Reports that a deal has been reached on mayoral control have been exaggerated, according to sources in Albany.

The New York Post reported today that Senate Democrats had reached an agreement on mayoral control and would abandon their demands for fixed terms for members of the citywide school board.

But sources in Albany said that no deal had been made and that senators were still haggling over the details. Though most sources said the deal outlined by the Post is likely to happen eventually, they said that until senators found a way to end the gridlock, no agreement could be considered final.

According to the Post, the compromise amounts to the Senators agreeing to vote for the Assembly’s bill, in exchange for an amendment that would be passed later and would provide for more parental involvement in the system.

The article notes that Senator John Sampson, the Democratic conference leader who has led the opposition to reviving mayoral control without substantial changes, has “signed on to the deal.”

“There is no deal yet,” said a source involved with the negotiations. “I think that this won’t get settled until they have a path back into the chamber.”

Talk of a deal certainly came as a surprise to Senator Bill Perkins, who told Politicker today that “no decisions, to my knowledge, have been made,” and said the Democrats had yet to do a head-count to see who would vote how.

A spokeswoman for Sampson, Selvena Brooks, would not confirm that a compromise had been reached. Sampson is “going to remain in discussions with his conference and he’ll be keeping the communication with the mayor open,” Brooks said.

Senator Shirley Huntley dismissed the Post’s piece, which quoted her saying, “That’s bye-bye,” about fixed terms being taken off the table, in a conversation with a lobbyist today.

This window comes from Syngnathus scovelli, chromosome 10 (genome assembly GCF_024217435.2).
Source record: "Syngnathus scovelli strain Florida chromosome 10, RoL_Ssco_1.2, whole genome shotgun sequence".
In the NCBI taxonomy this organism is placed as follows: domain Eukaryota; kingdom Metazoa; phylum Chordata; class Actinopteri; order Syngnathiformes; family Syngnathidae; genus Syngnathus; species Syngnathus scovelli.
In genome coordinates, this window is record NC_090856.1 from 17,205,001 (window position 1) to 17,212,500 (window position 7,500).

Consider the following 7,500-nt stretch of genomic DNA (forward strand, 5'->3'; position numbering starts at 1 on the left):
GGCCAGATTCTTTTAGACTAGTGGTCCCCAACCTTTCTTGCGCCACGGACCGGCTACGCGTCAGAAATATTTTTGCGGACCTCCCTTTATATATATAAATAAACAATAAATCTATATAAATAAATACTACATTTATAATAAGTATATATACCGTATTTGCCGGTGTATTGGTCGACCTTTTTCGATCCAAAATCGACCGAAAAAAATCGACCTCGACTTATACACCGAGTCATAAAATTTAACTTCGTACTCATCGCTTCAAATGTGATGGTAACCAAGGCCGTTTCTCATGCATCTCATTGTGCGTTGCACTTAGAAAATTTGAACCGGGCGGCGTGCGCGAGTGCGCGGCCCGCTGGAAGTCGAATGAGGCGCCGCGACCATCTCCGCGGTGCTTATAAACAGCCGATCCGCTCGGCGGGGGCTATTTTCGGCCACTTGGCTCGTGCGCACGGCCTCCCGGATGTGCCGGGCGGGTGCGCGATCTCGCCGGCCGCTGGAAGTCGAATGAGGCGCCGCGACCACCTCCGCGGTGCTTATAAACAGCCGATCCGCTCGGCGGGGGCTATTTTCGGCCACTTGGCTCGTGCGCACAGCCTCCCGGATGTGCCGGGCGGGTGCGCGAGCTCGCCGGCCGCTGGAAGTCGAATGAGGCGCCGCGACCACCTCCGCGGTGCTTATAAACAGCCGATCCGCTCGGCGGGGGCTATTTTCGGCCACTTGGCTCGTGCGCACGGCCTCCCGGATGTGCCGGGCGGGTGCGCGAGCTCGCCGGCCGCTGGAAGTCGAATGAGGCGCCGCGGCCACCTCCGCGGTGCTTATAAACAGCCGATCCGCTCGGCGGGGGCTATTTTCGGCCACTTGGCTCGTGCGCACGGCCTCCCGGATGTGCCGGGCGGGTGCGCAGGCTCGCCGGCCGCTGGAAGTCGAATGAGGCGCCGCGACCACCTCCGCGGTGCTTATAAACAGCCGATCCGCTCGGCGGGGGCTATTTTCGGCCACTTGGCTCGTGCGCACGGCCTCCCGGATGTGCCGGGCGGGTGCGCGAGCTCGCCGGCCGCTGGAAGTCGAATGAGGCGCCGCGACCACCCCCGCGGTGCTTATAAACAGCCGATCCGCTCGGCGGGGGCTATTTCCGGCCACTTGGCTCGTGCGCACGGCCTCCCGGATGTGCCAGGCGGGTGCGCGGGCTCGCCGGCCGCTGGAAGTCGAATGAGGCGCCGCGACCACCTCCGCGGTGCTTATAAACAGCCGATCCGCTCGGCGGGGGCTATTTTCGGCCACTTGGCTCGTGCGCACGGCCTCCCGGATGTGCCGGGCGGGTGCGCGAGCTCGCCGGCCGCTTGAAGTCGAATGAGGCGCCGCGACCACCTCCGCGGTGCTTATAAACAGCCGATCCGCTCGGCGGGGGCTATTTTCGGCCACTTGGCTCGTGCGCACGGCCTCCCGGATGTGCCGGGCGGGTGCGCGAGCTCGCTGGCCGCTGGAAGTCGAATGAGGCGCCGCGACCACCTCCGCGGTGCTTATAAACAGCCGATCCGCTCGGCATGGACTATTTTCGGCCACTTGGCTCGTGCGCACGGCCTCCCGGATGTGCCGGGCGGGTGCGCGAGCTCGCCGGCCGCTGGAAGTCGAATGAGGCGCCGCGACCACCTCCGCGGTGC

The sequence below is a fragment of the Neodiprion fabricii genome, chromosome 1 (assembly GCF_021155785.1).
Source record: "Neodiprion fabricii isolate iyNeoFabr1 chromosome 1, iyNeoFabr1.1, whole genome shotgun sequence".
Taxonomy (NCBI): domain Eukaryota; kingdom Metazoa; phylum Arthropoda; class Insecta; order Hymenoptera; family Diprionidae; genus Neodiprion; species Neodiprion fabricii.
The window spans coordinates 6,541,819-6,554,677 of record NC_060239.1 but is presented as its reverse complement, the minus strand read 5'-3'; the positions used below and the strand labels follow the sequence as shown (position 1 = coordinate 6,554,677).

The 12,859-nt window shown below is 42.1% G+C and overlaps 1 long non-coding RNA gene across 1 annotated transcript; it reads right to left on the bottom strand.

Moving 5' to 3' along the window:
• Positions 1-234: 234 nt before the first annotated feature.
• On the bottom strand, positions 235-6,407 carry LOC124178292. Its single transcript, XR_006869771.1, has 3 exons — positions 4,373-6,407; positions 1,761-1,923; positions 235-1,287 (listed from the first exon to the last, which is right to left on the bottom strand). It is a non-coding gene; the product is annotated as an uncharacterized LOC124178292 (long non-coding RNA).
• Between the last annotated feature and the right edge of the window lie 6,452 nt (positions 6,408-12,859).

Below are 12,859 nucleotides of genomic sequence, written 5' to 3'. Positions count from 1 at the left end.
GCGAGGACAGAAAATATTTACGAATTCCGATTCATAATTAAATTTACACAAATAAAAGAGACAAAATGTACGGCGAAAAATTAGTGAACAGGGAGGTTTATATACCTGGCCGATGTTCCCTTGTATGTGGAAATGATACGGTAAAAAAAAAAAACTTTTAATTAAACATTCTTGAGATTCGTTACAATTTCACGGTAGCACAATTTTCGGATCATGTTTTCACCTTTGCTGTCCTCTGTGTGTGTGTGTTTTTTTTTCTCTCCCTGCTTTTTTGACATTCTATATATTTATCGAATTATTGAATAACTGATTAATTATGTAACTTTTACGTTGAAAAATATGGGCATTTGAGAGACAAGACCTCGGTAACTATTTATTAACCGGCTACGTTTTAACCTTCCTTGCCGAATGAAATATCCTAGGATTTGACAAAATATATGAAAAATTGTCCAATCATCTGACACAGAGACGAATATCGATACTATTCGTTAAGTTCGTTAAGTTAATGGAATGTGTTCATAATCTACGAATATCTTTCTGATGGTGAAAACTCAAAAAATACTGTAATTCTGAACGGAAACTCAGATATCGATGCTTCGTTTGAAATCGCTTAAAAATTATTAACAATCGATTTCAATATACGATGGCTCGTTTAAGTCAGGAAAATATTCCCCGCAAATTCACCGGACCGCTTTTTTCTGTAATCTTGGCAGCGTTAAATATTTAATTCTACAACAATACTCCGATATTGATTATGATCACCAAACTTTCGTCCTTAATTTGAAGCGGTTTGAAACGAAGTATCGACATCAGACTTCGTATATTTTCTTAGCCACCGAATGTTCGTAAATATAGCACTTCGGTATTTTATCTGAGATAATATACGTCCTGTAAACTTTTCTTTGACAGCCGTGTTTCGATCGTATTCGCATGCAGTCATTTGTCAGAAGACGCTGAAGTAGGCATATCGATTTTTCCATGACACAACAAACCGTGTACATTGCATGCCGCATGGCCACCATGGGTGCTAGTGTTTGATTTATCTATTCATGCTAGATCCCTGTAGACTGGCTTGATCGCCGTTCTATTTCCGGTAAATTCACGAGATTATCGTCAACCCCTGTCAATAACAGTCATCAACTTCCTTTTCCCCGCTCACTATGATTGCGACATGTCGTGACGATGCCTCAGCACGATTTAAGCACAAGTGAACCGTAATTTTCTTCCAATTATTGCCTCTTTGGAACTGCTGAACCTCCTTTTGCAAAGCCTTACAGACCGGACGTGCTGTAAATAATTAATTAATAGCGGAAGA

According to Patricia Connelly, a member of the Parent Commission on School Governance, which opposes the Assembly’s bill, Huntley told her that her quote had been taken out of context.

“She did not say “bye bye” to the mayoral control fight,” Connelly said. “She was talking with [Carl] Campanile about the sales tax hike legislation.”

Huntley is a sponsor of the Parent Commission’s school governance bill. She did not return requests for comment.

Though rumors of a deal seem to have been premature, lobbyists and mayoral control opponents agree that whatever middle ground is ultimately reached could mirror what the Post reported.

At a press conference last week, Sampson said that his top priority was increasing parental involvement, not curbing the mayor’s control, which he has supported. And today, other senators told Politicker that they would vote for the Assembly’s bill and follow it with a chapter amendment.

Billy Easton, director of the Campaign for Better Schools, a group that wants more checks on the mayor’s power, said a deal would likely not emerge until the Senate Republicans and Democrats had reached a power sharing agreement.

“Until there is an interim agreement that will allow the Senate to function through the end of this legislative session, I don’t think you’re going to see votes happen that involve the entire Senate,” he said, adding that without a possible vote, there could be no deal.